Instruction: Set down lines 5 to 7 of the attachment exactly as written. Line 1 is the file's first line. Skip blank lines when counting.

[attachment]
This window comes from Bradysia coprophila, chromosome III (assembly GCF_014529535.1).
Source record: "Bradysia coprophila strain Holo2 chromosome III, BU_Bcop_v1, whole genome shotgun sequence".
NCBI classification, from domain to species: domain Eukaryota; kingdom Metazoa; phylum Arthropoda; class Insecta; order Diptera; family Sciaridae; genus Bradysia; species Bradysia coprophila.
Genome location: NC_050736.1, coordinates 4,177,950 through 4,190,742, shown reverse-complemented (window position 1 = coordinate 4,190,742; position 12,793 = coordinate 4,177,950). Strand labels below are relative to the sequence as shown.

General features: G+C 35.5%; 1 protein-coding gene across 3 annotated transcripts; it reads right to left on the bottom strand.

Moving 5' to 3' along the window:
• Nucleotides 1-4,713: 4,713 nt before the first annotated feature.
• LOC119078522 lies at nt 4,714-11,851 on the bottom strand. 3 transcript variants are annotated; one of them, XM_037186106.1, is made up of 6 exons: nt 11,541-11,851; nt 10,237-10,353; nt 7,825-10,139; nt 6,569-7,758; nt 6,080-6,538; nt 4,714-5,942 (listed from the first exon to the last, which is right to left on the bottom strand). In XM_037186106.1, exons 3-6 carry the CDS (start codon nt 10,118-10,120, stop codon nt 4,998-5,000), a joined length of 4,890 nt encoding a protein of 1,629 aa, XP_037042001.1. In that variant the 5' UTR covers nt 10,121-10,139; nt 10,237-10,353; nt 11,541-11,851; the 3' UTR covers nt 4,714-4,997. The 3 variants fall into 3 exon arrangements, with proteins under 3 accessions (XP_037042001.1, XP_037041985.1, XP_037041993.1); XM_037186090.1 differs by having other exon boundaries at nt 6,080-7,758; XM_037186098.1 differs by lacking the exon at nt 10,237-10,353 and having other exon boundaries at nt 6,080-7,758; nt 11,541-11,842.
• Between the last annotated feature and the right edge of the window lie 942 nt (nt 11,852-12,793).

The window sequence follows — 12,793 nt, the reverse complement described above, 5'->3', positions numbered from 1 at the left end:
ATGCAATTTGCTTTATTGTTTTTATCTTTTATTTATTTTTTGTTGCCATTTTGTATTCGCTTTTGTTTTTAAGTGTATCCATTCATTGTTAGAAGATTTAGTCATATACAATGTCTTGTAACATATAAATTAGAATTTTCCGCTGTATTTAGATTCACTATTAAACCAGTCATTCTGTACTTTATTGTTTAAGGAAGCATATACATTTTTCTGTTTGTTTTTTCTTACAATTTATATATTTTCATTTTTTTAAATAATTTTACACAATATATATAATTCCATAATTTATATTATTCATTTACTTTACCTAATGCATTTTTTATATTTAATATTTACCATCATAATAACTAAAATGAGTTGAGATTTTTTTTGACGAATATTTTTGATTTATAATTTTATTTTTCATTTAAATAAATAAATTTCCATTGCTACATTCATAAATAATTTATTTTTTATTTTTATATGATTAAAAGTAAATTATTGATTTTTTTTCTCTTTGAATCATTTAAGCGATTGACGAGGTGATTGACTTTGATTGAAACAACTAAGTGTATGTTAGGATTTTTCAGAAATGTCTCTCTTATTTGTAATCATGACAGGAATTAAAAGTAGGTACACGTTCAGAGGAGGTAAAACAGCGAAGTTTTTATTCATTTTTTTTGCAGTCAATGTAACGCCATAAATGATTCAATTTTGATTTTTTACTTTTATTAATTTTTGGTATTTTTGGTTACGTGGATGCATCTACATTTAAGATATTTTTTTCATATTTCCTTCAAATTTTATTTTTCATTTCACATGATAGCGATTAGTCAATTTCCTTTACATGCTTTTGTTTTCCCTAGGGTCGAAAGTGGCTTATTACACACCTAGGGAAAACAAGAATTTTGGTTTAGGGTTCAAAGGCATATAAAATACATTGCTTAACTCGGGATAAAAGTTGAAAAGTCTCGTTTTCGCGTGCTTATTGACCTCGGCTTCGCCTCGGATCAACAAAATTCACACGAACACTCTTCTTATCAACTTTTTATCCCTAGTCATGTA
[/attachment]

General features: G+C 35.5%; 1 protein-coding gene across 3 annotated transcripts; it reads right to left on the bottom strand.

Moving 5' to 3' along the window:
• Nucleotides 1-4,713: 4,713 nt before the first annotated feature.